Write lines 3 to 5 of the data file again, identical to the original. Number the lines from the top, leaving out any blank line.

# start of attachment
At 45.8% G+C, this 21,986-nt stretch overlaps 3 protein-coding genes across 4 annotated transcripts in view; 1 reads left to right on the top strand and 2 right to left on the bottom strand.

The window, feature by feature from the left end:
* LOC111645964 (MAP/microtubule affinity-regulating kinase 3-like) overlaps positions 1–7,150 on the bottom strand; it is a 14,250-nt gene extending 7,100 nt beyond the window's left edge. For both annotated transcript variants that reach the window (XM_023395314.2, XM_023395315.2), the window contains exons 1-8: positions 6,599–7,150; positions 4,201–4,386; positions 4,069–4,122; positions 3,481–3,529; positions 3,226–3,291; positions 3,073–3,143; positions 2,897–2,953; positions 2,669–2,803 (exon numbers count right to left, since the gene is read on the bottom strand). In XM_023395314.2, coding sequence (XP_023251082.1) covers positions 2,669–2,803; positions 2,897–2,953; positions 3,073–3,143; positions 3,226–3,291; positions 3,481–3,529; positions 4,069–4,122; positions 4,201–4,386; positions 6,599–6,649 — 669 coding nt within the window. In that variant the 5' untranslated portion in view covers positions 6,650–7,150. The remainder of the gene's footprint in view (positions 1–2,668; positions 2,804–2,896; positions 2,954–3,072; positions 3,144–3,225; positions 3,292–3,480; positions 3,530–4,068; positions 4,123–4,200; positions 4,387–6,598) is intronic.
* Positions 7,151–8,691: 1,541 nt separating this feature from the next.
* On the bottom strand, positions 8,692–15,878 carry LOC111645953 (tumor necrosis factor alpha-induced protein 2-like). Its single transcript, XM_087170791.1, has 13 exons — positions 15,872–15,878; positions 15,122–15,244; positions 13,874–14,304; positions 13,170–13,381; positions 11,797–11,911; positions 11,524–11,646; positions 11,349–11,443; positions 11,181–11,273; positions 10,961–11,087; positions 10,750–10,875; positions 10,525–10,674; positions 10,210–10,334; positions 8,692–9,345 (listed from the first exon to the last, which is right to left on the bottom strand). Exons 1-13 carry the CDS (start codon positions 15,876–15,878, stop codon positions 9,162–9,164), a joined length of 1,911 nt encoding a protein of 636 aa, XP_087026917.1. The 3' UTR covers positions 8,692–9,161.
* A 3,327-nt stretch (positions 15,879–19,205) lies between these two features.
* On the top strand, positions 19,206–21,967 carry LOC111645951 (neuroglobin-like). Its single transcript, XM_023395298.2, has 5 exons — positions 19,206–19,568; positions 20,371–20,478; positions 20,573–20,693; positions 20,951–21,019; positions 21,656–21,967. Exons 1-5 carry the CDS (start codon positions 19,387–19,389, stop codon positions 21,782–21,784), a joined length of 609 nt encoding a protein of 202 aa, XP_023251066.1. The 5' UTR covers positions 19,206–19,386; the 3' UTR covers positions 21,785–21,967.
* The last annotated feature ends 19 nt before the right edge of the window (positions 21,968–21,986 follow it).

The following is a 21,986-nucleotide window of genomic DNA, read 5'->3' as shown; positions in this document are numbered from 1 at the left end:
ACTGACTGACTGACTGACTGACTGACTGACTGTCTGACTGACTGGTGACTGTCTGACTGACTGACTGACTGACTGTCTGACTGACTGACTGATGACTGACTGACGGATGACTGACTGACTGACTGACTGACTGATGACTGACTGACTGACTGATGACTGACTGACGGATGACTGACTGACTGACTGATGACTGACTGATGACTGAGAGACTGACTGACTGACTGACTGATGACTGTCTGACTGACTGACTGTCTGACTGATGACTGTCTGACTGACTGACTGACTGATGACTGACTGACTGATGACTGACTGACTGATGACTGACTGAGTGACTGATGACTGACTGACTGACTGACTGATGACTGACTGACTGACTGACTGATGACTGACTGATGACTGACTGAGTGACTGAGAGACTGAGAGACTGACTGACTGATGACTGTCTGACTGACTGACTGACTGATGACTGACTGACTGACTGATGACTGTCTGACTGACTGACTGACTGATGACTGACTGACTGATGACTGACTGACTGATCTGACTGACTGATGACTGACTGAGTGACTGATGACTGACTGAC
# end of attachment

* LOC111645964 (MAP/microtubule affinity-regulating kinase 3-like) overlaps positions 1–7,150 on the bottom strand; it is a 14,250-nt gene extending 7,100 nt beyond the window's left edge. For both annotated transcript variants that reach the window (XM_023395314.2, XM_023395315.2), the window contains exons 1-8: positions 6,599–7,150; positions 4,201–4,386; positions 4,069–4,122; positions 3,481–3,529; positions 3,226–3,291; positions 3,073–3,143; positions 2,897–2,953; positions 2,669–2,803 (exon numbers count right to left, since the gene is read on the bottom strand). In XM_023395314.2, coding sequence (XP_023251082.1) covers positions 2,669–2,803; positions 2,897–2,953; positions 3,073–3,143; positions 3,226–3,291; positions 3,481–3,529; positions 4,069–4,122; positions 4,201–4,386; positions 6,599–6,649 — 669 coding nt within the window. In that variant the 5' untranslated portion in view covers positions 6,650–7,150. The remainder of the gene's footprint in view (positions 1–2,668; positions 2,804–2,896; positions 2,954–3,072; positions 3,144–3,225; positions 3,292–3,480; positions 3,530–4,068; positions 4,123–4,200; positions 4,387–6,598) is intronic.
* Positions 7,151–8,691: 1,541 nt separating this feature from the next.
* On the bottom strand, positions 8,692–15,878 carry LOC111645953 (tumor necrosis factor alpha-induced protein 2-like). Its single transcript, XM_087170791.1, has 13 exons — positions 15,872–15,878; positions 15,122–15,244; positions 13,874–14,304; positions 13,170–13,381; positions 11,797–11,911; positions 11,524–11,646; positions 11,349–11,443; positions 11,181–11,273; positions 10,961–11,087; positions 10,750–10,875; positions 10,525–10,674; positions 10,210–10,334; positions 8,692–9,345 (listed from the first exon to the last, which is right to left on the bottom strand). Exons 1-13 carry the CDS (start codon positions 15,876–15,878, stop codon positions 9,162–9,164), a joined length of 1,911 nt encoding a protein of 636 aa, XP_087026917.1. The 3' UTR covers positions 8,692–9,161.